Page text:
Tuesday, September 14, 2010

The Resistance Review: Voltage over Current

I like Werewolf. Quite a bit actually. I’ve not had the opportunity to play it a lot since most groups I game with are Euro players more interested in strategy than player interactions and more irritated than some by the early and repeated player elimination. Getting enough people together to make Werewolf interesting can also be prohibitive, but there’s nothing quite like a well run game of Werewolf with a group that’s willing to really get into it, especially when played at a convention with 30 other people (I won that one, by the way...).

There are a number of recent Euro/Ameri-style games that use a traitor mechanic (including one of my own designs if it ever comes out), and I tend to play a lot more of these due to the reasons above, but they rarely evoke the same level of involvement and pure character analysis that a good game of Werewolf does. The Resistance successfully straddles the line between Werewolf and more "gamer-y" games with a straightforward system that provides significantly more information and clues as to who the "spies" are, while remaining open enough that the interpersonal aspect remains front and centre.

The system is extremely simple, to the point where everyone I brought this out with seemed initially dubious that it would even be interesting. There are two phases of voting in each round, the first done publicly with everybody to determine which players will comprise the "Mission Team," and the second done secretly by the mission team to determine whether that round’s mission was successful. Accidentally putting even one spy on the team is potentially disastrous since it only take one to sabotage a mission, but then again the spy may choose not to do so in order to earn the group’s trust.

Once players get into the swing of things, they may be surprised at the amount of subtlety present. There are a number of different ways to suss out who might be lying, and equally many ways to lie and subtly manipulate. I definitely recommend playing with the plot cards as these are anything but fluff and add a lot of complexity to the deduction while being quite straightforward and adding minimal randomness. The game definitely rewards being able to successfully read people and lie, but it also heavily rewards logical deduction. I frequently made my head spin trying to form an explanation for myself of who the spies were that could even match up with everything I’d seen and heard, regardless of who I suspected, realizing that my two prime suspects couldn’t both be spies, unless Player A was more savvy than I thought...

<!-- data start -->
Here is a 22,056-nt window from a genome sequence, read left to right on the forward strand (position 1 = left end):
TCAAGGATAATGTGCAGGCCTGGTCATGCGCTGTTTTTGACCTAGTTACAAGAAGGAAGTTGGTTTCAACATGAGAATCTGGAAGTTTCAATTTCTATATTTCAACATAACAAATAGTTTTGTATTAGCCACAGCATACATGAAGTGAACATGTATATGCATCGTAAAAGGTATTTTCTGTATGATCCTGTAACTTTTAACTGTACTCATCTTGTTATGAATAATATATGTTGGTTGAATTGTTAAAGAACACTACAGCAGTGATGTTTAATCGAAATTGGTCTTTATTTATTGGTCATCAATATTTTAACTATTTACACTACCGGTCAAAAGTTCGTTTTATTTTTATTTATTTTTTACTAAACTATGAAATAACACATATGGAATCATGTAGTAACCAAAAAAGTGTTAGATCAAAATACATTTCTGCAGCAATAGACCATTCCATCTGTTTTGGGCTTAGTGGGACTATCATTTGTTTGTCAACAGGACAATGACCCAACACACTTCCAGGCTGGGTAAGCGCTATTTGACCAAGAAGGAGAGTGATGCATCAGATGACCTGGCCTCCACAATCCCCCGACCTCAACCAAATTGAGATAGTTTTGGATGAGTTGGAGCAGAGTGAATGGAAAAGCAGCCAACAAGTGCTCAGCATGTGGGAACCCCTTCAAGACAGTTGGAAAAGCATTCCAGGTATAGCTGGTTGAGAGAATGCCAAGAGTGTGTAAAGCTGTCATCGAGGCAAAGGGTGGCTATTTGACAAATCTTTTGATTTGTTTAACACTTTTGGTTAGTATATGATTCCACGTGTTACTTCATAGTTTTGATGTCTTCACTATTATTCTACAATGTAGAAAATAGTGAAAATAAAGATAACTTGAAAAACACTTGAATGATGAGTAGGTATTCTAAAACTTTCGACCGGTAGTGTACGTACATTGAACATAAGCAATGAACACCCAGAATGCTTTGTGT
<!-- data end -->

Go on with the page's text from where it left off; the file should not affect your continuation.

Despite its simplicity, the game is a tiny bit fiddly. There are several different sets of cards, and the way the mission cards need to be repeatedly sorted and passed around can cause some confusion. I haven’t thought of any solutions, and it’s more than acceptable given the game’s strengths, but it did turn off some players at first. For example, players are asked to close their eyes at the start ala Werewolf to allow spies to identify each other. At first several people scoffed at this as seeming stupid and unnecessary, and there is even a variant in the rules that allows skipping this step, but after a half-dozen plays I definitely think it improves the game in a number of ways if the spies know who each other are from the start.

If I were to point to any serious flaw, it would be that some games are not going to be as interesting as others simply because players get lucky and manage not to send the spies on any missions. This happened in my first game before we had gotten into the groove, and it seemed as though the game was outright broken. This situation is rare though, and the game is short enough that it shouldn’t be a big deal to ride out the occasional session where the resistance just gets lucky and the spies can’t do much except impotently scheme and pretend to look pleased, and if your group has eased into the accusatory spirit then even these less-interesting sessions are still enjoyable.

The game also seems noticeably better with more players. As I say, I’ve only played a few games, but I had a lot more fun with seven players than with six. The deduction becomes a lot more complicated, and there are more people trying to talk at once (which you want in a game like this). More players also makes the above issue occur less frequently.

The Resistance doesn’t quite scratch all the same itches for me that Werewolf does, but it has a number of notable advantages over it, the main one being no player elimination. And while I prefer it with more players, The Resistance does work fine with as few as five, which is not something I can say for Werewolf. It also feels like less of a popularity contest as there is more tangible evidence on which to argue your case (even if you’re a spy).

Despite the fact that there is more information on which to base your decisions, I generally prefer games with a little more "game" to them apart from the social aspect. My favorite hidden roles game is probably Battlestar Galactica since it combines the sociopolitical element with solid tactics and strategy and a well-fleshed-out theme. But it must be noted that Battlestar achieves its level of player involvement largely through it’s considerable gamelength. The Resistance had us vehemently arguing and hurling complex accusations in minutes.

In the end, if these sorts of social deduction games just aren’t your cup of tea, I don’t think The Resistance will convert too many people, but if the concept sounds at all interesting, or if you like Werewolf/Mafia but wish it didn’t have player elimination, then I suggest checking out The Resistance. On the other hand, doing so might put you on some government watch list, so maybe it’s safer if [Message Redacted]

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